From 1923 – ’54, over the course of 279 issues, the pulp publication known as Weird Tales helped to popularize macabre fantasy and outré horror fiction, ultimately becoming one of the most influential and anthologized magazines of the century, and introducing readers to a “Who’s Who” of American authors. I had previously read and reviewed no fewer than six large collections of tales culled from the pages of “the Unique Magazine,” and had loved them all. But Weird Tales, of course, was far from being the only pulp periodical on the newsstands back when, as amply demonstrated in the appropriately titled, 500-page anthology Rivals of Weird Tales. In this wonderfully entertaining, generous collection, editors Robert Weinberg, Stefan R. Dziemianowicz and Martin H. Greenberg (who had put... Read More

The Very Best of Fantasy & Science Fiction: Sixtieth Anniversary Anthology

The Very Best of Fantasy & Science Fiction: Sixtieth Anniversary Anthology by Gordon Van Gelder (ed.)

The Very Best of Fantasy & Science Fiction: Sixtieth Anniversary Anthology is an excellent collection of 23 stories picked from the treasure trove of short fiction that's been published in the eponymous magazine over the past 60 years. Editor Gordon Van Gelder — also the editor of the magazine since 1997 — has done an admirable job, picking stories that illustrate the diversity of both the genre and the magazine. As such, this is a great anthology for SF&F fans as well as newcomers looking for a taste.

The line-up of authors in this collection looks like a veritable Who's Who of speculative fiction: Ray Bradbury, Read More

Brave New Worlds: Dystopian Stories

Brave New Worlds: Dystopian Stories edited by John Joseph Adams

Even people who don’t usually read science fiction will often be familiar with a few classic titles in the “dystopian SF” sub-genre. After all, 1984, Fahrenheit 451, and of course the famous Aldous Huxley novel Brave New World are some of the few SF titles that have entered the mainstream literary canon to such an extent that they’ve become assigned school reading for many students. However, novel-length dystopian SF didn’t stop with those venerable classics, and can even be said to be thriving at the moment. See, for example, the recent success of Paolo Bacigalupi’s debut The Windup Girl ... Read More

Science Fiction Super Pack #1: A generally above-average anthology

Science Fiction Super Pack #1 edited by Warren Lapine

Like the companion fantasy volume, Science Fiction Super Pack #1, edited by Warren Lapine, only has one story I didn't think was good, and it's a piece of Lovecraft fanfiction. H.P. Lovecraft's overwrought prose doesn't do much for me even when Lovecraft himself writes it, and much less so when it's attempted by imitators. And Lovecraft's stories at least have something frightening that happens in them; these two stories (in this volume and the other) only have visions of aspects of the Mythos and crazy people ranting, which isn't scary or interesting. Everything else was good, occasionally even amazing.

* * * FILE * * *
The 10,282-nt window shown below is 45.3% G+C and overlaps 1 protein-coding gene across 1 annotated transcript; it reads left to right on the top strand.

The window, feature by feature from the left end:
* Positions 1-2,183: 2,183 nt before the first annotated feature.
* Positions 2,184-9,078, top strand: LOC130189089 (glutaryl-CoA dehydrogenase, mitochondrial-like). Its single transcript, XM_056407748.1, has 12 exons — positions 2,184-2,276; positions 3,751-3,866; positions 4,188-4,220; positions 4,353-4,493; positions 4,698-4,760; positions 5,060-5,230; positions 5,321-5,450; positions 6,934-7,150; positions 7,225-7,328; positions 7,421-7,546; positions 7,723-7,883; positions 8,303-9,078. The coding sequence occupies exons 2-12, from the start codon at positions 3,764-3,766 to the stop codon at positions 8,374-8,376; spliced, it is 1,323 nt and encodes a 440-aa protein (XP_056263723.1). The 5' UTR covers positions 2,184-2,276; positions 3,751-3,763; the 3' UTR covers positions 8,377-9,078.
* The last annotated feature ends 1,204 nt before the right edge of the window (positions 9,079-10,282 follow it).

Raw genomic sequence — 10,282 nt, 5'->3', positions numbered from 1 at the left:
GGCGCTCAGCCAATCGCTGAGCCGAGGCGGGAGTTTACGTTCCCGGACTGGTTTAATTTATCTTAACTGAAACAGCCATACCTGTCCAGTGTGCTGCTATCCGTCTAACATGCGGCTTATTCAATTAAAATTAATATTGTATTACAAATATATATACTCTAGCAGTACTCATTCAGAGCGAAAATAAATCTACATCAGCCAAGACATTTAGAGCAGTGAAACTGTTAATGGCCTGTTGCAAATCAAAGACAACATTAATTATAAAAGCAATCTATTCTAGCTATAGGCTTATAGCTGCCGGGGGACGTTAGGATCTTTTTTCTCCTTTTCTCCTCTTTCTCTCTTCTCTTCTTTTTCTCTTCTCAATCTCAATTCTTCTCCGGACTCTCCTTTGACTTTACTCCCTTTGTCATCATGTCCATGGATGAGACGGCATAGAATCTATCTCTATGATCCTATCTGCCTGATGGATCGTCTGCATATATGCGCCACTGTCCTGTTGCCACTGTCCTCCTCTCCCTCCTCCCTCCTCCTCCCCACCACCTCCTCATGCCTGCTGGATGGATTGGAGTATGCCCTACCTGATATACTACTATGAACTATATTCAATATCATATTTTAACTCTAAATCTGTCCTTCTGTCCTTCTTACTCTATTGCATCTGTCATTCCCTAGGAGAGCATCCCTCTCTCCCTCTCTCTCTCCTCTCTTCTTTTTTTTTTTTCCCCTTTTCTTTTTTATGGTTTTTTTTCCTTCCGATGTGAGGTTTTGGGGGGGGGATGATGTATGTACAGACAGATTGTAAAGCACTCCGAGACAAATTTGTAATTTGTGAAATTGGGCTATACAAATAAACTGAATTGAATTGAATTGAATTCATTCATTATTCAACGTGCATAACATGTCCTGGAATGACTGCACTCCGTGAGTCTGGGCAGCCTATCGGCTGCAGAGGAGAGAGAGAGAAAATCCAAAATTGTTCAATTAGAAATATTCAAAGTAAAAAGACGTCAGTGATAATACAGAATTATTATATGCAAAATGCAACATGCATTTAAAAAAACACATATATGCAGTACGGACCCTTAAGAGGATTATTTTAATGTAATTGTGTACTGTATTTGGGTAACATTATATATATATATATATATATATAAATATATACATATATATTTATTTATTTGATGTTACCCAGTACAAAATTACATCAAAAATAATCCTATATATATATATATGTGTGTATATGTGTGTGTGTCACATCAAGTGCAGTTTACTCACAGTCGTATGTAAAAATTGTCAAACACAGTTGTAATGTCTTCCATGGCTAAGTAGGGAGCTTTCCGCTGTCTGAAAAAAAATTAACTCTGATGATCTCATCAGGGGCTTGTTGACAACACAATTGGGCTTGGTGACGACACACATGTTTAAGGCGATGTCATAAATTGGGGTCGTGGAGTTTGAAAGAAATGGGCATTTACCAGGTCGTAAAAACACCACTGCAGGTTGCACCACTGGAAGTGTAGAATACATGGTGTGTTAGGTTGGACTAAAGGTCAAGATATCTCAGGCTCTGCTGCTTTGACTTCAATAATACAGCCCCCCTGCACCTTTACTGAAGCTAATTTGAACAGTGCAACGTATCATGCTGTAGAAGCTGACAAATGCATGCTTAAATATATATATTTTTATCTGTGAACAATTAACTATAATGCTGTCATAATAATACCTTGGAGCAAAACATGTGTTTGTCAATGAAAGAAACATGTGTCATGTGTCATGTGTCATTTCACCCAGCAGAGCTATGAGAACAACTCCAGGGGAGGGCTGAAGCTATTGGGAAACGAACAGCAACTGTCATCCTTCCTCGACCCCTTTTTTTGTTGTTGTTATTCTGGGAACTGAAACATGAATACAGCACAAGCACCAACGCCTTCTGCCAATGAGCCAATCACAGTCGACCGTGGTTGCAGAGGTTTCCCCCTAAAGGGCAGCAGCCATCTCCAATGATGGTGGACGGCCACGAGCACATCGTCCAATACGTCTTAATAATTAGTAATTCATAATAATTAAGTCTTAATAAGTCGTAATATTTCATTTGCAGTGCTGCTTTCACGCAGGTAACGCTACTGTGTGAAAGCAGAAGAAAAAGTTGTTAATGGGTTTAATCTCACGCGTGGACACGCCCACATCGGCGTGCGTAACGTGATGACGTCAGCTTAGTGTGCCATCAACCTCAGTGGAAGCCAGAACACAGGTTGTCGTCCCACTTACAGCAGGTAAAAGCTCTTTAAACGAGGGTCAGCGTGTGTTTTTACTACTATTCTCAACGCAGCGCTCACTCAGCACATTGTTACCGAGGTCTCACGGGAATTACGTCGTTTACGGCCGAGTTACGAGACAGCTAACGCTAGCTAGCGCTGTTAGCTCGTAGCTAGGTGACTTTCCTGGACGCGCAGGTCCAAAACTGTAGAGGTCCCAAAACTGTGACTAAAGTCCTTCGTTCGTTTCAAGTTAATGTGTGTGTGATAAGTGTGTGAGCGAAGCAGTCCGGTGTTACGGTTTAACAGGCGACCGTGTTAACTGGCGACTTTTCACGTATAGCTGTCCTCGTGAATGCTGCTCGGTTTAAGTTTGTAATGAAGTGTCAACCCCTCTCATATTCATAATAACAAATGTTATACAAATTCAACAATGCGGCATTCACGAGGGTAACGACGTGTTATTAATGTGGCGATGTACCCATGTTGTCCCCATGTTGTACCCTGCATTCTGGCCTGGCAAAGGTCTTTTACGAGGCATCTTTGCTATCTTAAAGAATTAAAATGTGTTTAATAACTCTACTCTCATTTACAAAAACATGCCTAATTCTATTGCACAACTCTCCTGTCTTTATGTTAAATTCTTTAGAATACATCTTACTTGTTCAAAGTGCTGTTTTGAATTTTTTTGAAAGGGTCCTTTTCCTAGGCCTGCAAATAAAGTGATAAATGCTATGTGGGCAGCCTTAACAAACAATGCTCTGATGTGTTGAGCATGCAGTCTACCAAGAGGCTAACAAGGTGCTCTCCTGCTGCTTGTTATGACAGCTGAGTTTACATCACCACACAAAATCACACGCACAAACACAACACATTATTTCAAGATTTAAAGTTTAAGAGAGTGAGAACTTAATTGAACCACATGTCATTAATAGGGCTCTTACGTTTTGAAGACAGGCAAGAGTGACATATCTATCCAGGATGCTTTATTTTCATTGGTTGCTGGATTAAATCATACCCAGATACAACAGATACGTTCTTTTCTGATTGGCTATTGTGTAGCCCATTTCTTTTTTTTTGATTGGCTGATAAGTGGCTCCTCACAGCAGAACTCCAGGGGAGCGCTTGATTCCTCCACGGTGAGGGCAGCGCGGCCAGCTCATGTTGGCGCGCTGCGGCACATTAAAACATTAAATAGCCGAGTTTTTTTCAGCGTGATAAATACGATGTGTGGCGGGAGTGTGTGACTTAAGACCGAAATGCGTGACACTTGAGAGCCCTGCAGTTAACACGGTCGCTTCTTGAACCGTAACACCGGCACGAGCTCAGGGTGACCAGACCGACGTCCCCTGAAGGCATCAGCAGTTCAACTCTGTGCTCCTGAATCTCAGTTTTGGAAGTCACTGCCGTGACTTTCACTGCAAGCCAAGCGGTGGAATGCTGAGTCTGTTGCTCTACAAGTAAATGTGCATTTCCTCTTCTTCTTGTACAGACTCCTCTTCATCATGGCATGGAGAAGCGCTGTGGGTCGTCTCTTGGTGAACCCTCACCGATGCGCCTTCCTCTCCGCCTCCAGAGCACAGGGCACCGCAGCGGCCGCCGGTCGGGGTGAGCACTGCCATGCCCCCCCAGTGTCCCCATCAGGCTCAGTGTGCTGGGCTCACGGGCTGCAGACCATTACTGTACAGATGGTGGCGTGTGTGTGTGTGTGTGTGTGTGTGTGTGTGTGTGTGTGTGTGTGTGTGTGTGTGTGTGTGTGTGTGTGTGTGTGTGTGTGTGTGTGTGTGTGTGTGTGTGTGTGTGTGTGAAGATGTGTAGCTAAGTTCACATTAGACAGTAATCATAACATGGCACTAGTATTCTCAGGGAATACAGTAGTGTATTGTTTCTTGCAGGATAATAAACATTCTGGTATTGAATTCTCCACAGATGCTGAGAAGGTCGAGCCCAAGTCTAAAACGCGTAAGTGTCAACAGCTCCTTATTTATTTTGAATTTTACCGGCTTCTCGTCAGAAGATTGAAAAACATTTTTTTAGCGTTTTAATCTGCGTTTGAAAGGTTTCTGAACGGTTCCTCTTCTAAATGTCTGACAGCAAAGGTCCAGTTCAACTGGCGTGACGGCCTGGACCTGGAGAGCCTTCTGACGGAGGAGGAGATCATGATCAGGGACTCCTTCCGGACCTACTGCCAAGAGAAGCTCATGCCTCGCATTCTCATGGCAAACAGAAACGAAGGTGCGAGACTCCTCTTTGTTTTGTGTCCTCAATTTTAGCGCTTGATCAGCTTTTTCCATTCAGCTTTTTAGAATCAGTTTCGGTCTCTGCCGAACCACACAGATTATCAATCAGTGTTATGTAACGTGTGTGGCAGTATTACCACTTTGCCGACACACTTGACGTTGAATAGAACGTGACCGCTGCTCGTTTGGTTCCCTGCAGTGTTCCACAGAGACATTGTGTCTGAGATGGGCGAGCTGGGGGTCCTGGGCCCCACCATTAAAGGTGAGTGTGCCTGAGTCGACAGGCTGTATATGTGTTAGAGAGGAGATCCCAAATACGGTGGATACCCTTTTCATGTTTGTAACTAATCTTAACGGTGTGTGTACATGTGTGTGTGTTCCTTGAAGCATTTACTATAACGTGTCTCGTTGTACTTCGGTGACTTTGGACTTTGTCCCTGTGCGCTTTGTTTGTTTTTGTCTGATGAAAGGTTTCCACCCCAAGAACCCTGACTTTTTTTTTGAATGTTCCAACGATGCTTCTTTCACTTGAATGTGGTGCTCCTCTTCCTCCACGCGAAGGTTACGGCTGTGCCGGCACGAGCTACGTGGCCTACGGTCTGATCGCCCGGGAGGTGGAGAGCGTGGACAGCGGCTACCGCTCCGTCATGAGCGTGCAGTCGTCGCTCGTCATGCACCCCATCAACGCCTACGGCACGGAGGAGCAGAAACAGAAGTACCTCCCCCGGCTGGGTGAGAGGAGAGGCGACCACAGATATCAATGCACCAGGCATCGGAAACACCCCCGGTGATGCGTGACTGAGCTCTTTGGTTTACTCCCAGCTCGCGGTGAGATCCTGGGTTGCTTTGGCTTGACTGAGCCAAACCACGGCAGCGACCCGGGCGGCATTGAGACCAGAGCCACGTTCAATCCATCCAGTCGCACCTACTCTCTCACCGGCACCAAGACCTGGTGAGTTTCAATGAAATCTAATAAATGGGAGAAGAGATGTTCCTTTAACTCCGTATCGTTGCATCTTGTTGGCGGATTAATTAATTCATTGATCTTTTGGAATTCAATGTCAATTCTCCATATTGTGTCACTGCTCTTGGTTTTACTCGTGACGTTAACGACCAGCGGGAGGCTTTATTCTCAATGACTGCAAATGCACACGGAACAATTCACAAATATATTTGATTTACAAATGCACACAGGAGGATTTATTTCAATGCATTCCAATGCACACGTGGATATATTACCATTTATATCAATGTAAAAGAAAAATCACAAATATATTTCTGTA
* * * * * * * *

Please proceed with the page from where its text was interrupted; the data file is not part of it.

Again like the fantasy volume, it more or less alternates between recent stories by moder... Read More

Fantasy Super Pack #1: Something for everyone

Fantastic Stories Presents: Fantasy Super Pack #1 edited by Warren Lapine

Fantasy Super Pack #1 , which is available for 99c in Kindle format, is an enormous collection of 34 stories presumably showcasing the taste of the editor of Fantastic Stories of the Imagination, an online magazine. As I'm interested in submitting to the magazine, I picked it up, and thoroughly enjoyed most of the stories, none of which I remembered reading before though I'd heard of several of them.

I like stories that have a narrative arc, that build tension and then resolve it at the end, more than the currently-fashionable type of story that just stops at a thematic moment (or, I often suspect, when the author runs out of ideas). Based on this collection, Lapine also likes the narrative-arc kind of story. Some of the stories had fairly predi... Read More

The Man in the High Castle: A complex dystopian television series

The Man in the High Castle: A complex dystopian television series

Who would have thought that Philip K. Dick’s 1962 Hugo Winner about the Axis powers winning WWII would be brought to film, and not just as a single movie, but as a big-budget multi-season drama series from Amazon and produced by Ridley Scott. Stranger than fiction, as they say.

I always have two questions for film adaptations: 1) How closely does it follow the book; 2) How good is it as a stand-alone work? In this case, it’s almost inevitable that a 10-episode Season 1 is going to stray drastically from a 240-page PKD book. Especially with Season 2 in the works, you can safely assume that there is no resolution at the end of Season 1. So I’ll restrict my review to what’s available.

The Man in the High Castle is a very well-produced, finely-detailed dystopian story... Read More